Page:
Mohammed Atta, the man named by the FBI as one of the masterminds behind the 9/11 terrorist strikes against the United States, had previously investigated the possibility of carrying out an attack on a chemical plant in eastern Tennessee. Had the facility's tanks holding about 250 tons of sulfur dioxide been blown up, as many as 60,000 people could have been killed or seriously injured by the resulting toxic vapor cloud, the Washington Post reported.
But the nation's chemical security problem is certainly not limited to a handful of plants like the one in Tennessee. An analysis by the Congressional Research Service released two years ago found that there were more than 100 facilities that each place upwards of 1 million people at risk from a toxic chemical release, and more than 400 additional facilities that place between 100,000 and 1 million people at risk.
Many of these dangerous facilities are in the South. In fact, Texas has by far the most plants -- 29 -- where a worst-case release could affect 1 million or more nearby residents. And a list of recent accidents at chemical facilities compiled by the Associated Press found seven incidents since 2006, with most of them taking place in the South.
Responding to watchdogs' warnings, Congress last fall passed a temporary law giving the Department of Homeland Security the authority to regulate the nation's most hazardous chemical plants, and DHS released its new rule earlier this month. But after reviewing that rule, the United Steelworkers union says it fails to adequately protect plant workers and nearby communities.
"The Homeland Security rules for the nation's high risk chemical plants fall far short of what is needed to truly make facilities safe from terrorist attacks," said USW President Leo W. Gerard in a press release. "It's another example of the Bush Administration's attempt to appear as if it is taking care of industrial safety problems. Security actions alone are insufficient to protect workers and communities."
DHS estimates that as many as 66,000 plants nationwide present a potential chemical threat, according to the AP. About a third of those are already regulated by other agencies, and DHS is asking the owners of the remaining plants to complete an online questionnaire within 60 days disclosing what they manufacture, what chemicals they store, in what quantities, and in what type of storage.
Gerard noted that the rule fails to require plants to use safer technologies and less hazardous chemicals. In addition, it does not involve employees in plant safety and offers no protections for whistle blowers.
Another concern raised by the USW is the fact that the new rule could preempt existing state security laws. For example, the new federal rule trumps state laws that gives the public any information DHS considers as making a plant more vulnerable to security risks -- a provision that USW says could deprive workers of the right to know what chemicals they're handling.
DHS Secretary Michael Chertoff told the AP that the federal rules would override only those state rules that directly conflict with the federal ones. Meanwhile, a bill introduced in Congress to ensure more lax federal rules would not eclipse stricter state regulations has stalled.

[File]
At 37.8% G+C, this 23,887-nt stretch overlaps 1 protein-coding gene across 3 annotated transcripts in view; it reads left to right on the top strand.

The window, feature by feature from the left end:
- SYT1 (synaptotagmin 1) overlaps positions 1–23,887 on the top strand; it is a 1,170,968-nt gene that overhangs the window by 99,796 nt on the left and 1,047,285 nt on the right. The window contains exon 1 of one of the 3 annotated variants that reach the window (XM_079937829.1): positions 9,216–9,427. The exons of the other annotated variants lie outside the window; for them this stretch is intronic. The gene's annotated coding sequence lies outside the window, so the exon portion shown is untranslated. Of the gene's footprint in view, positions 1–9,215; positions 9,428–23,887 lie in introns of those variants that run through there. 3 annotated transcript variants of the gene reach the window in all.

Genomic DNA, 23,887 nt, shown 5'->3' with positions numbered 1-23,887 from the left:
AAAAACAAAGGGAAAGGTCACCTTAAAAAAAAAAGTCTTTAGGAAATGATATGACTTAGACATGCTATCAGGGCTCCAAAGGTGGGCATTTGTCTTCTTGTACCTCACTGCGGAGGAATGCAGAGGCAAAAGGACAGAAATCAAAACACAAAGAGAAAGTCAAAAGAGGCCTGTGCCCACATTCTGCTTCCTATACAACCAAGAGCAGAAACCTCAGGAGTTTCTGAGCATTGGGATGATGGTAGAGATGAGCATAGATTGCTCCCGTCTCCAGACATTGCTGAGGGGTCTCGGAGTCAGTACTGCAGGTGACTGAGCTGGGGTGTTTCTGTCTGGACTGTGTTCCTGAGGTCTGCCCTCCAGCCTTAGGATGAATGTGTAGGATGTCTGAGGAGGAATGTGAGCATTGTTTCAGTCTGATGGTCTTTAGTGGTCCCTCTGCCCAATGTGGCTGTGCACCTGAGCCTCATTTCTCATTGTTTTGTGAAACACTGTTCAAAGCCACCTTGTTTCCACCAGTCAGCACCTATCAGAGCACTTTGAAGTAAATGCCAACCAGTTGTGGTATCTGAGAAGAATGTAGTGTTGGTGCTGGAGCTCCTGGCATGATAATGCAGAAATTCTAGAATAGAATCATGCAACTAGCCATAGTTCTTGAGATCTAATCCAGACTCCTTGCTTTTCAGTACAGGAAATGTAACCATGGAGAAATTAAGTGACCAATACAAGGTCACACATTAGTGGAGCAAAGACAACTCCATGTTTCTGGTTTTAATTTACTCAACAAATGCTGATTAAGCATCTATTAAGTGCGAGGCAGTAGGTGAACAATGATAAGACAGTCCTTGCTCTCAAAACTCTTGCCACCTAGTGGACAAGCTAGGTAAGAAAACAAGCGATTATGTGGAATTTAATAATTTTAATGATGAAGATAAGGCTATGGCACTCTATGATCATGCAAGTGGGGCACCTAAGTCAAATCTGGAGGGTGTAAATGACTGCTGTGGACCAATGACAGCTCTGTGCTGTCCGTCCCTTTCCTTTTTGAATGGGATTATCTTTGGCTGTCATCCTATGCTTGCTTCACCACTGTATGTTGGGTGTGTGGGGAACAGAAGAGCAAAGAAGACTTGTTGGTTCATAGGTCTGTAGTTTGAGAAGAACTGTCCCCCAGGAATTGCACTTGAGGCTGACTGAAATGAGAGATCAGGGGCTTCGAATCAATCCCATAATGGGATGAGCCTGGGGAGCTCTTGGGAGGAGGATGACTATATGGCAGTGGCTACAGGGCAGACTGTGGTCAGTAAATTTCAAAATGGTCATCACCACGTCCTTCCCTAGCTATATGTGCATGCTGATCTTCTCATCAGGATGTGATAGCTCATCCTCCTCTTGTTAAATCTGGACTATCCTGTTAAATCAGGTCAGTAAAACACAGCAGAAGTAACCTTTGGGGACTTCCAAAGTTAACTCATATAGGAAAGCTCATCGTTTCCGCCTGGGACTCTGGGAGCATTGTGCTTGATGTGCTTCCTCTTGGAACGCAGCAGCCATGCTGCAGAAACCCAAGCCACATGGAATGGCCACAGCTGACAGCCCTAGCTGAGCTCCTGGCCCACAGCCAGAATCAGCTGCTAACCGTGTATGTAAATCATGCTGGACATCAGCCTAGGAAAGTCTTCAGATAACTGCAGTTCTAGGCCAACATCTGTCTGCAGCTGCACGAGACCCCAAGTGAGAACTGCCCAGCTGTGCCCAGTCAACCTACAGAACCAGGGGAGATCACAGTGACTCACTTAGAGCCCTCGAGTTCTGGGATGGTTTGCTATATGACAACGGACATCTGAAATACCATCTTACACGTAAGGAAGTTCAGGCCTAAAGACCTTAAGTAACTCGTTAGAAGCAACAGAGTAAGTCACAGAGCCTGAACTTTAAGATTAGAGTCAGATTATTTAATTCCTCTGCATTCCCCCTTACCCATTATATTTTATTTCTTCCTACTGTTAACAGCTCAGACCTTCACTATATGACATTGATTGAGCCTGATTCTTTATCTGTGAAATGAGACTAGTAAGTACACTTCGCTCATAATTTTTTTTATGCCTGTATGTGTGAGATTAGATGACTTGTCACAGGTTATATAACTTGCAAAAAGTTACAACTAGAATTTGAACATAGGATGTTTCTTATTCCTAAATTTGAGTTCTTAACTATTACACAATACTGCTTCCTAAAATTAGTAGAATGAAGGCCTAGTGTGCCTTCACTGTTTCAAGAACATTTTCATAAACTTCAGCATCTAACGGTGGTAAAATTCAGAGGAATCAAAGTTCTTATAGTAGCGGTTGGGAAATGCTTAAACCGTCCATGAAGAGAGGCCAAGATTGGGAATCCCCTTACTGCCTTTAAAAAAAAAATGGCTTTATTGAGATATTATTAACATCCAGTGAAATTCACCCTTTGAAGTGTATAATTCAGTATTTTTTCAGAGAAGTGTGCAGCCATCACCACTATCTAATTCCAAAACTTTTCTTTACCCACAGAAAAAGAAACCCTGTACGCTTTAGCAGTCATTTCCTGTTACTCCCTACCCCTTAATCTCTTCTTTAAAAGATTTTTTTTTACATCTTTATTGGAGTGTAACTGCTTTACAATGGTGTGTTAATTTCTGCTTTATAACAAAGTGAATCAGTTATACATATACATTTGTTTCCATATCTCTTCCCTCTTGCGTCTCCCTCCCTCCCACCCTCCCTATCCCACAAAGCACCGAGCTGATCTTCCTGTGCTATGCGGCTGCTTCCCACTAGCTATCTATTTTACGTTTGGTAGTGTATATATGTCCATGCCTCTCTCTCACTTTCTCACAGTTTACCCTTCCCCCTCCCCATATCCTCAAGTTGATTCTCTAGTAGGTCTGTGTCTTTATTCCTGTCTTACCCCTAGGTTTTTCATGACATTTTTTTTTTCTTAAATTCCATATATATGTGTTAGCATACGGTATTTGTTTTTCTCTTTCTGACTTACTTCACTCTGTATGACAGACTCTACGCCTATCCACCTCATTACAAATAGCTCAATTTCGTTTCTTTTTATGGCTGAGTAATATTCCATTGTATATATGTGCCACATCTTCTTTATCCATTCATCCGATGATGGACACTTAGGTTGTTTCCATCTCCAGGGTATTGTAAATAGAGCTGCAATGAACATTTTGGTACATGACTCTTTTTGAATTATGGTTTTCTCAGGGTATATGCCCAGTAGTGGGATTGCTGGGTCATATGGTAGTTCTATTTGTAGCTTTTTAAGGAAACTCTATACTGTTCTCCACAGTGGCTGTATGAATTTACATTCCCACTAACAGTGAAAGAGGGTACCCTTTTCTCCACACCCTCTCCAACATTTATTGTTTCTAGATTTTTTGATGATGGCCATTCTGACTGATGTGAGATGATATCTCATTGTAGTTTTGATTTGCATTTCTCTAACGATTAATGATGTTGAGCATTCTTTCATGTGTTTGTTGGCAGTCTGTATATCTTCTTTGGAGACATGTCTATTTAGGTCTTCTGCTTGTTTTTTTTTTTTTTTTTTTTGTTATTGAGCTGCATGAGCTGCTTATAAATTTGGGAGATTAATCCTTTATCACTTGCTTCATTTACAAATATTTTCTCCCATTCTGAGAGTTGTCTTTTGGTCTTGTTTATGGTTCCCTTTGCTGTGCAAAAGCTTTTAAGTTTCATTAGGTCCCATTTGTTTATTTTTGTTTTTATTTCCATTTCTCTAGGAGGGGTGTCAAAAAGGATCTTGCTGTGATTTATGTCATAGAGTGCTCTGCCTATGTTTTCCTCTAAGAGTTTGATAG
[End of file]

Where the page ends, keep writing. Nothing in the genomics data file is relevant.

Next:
The law that gave DHS the authority to craft the rule is a watered-down, chemical industry-approved version of a proposal the Bush administration considered back in 2003. The earlier legislative package -- crafted with the help of then-DHS chief Tom Ridge and former Environmental Protection Agency Administrator Christine Todd Whitman -- was thwarted by White House Office of Management and Budget Counsel Philip Perry, who also happens to be Vice President Dick Cheney's son-in-law, according to the Washington Monthly:
A flippant critic might say the father-in-law has been prosecuting a war that creates more terrorists abroad, while the son-in-law has been working to ensure they'll have easy targets at home. But it's more precise to say that White House officials really, really don't want to alienate the chemical industry, and Perry has been really, really willing to help them not do it.
The new security rule does not set a timetable for changes or require the industry to take any specific measures to boost security. The USW suggests that if the feds were really serious about improving security at the nation's chemical plants, they would require the employment of sufficient and qualified personnel to meet the requirements; strengthen the recordkeeping and reporting requirements for process malfunctions or any attempted terrorist attack; define the need for emergency response, safe shut down, evacuation and decontamination procedures in case of an attack or malfunction; and put in place effective training requirements for workers in covered facilities.
The environmental group Greenpeace has also called on the new Congress to pass a strong permanent law that would protect communities from chemical disasters. Last July, the House Homeland Security Committee tried to do just that, but the measure was never allowed to go to the House floor.